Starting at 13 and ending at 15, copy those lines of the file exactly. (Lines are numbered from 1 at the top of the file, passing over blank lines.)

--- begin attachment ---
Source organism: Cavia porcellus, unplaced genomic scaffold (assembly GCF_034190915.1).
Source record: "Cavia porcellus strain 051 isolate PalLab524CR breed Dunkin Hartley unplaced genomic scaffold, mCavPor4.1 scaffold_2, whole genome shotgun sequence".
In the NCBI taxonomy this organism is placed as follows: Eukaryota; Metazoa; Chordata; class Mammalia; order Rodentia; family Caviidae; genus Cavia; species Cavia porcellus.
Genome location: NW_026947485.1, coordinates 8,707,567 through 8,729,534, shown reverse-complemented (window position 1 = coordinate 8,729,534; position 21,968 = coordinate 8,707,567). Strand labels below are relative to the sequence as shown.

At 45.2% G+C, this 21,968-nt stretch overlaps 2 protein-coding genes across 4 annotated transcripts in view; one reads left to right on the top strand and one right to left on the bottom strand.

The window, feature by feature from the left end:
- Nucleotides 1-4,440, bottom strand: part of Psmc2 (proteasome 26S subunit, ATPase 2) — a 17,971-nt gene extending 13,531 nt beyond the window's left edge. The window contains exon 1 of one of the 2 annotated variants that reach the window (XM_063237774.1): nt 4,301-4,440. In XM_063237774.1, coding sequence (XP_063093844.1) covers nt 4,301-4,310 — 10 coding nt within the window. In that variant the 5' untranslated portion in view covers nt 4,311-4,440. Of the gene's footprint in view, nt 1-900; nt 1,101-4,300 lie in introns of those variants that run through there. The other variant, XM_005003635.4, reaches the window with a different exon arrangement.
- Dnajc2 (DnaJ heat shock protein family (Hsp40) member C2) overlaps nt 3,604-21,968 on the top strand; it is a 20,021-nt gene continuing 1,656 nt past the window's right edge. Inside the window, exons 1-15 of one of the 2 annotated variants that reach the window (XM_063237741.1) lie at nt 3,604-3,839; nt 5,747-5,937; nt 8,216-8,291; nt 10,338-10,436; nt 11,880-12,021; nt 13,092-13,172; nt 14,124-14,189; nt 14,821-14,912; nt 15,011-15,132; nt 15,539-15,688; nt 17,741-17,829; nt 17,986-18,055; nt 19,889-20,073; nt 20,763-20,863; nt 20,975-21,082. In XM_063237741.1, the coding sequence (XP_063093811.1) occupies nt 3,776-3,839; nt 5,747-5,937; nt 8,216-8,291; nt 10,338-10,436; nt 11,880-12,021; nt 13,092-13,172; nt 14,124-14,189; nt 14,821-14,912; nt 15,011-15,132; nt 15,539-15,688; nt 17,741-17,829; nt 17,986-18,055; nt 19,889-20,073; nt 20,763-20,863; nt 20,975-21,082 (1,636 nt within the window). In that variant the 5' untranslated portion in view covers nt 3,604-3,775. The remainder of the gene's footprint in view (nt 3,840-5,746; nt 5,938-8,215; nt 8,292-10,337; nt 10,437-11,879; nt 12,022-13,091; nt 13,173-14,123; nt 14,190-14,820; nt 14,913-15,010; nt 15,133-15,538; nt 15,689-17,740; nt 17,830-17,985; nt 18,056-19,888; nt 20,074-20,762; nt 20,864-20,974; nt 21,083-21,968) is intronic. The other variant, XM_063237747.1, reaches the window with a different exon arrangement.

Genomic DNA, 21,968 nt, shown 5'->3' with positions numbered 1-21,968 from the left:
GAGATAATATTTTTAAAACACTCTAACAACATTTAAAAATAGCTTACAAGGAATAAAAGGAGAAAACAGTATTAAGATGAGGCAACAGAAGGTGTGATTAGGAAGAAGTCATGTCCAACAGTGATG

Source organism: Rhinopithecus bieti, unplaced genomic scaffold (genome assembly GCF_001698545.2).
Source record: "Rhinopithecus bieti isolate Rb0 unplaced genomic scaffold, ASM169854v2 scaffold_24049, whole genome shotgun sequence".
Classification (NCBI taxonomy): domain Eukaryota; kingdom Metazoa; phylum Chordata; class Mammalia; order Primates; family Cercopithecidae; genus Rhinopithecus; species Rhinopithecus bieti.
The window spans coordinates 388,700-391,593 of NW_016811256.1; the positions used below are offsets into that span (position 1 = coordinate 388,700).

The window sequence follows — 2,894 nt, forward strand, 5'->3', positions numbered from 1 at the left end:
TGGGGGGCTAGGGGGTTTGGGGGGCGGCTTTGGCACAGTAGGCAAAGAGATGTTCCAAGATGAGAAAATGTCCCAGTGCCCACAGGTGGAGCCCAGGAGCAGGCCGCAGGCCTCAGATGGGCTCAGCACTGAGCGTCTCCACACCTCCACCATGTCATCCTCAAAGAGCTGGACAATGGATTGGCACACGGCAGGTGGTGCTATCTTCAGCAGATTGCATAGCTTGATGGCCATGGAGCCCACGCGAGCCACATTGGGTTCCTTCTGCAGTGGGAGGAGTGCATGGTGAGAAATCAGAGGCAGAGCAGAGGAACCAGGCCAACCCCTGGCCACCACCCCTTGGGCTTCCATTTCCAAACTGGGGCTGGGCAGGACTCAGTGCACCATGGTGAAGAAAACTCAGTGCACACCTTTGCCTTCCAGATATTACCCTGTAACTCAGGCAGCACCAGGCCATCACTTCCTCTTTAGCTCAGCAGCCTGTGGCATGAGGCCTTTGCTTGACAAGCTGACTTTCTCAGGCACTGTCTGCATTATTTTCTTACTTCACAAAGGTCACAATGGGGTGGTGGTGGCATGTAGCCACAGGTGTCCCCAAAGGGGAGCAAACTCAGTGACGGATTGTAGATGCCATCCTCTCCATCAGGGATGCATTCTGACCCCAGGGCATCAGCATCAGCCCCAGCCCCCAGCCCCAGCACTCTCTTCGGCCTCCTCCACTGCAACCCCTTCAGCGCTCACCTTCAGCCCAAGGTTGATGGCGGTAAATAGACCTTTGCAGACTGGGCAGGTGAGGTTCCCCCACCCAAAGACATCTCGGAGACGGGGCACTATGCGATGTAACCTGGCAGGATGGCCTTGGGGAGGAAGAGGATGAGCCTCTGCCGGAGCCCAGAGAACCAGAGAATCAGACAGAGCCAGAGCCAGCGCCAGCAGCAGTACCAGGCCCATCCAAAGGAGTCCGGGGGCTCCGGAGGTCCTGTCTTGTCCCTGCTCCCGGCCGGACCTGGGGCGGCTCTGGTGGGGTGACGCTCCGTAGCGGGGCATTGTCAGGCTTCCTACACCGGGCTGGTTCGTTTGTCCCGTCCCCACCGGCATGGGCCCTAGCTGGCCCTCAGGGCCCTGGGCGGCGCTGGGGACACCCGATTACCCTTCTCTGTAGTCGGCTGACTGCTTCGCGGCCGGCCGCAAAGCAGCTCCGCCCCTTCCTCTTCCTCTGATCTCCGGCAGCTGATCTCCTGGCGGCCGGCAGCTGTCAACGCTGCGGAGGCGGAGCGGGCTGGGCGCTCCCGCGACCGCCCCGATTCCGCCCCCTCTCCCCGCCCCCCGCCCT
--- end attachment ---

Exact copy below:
Classification (NCBI taxonomy): domain Eukaryota; kingdom Metazoa; phylum Chordata; class Mammalia; order Primates; family Cercopithecidae; genus Rhinopithecus; species Rhinopithecus bieti.
The window spans coordinates 388,700-391,593 of NW_016811256.1; the positions used below are offsets into that span (position 1 = coordinate 388,700).

The window sequence follows — 2,894 nt, forward strand, 5'->3', positions numbered from 1 at the left end: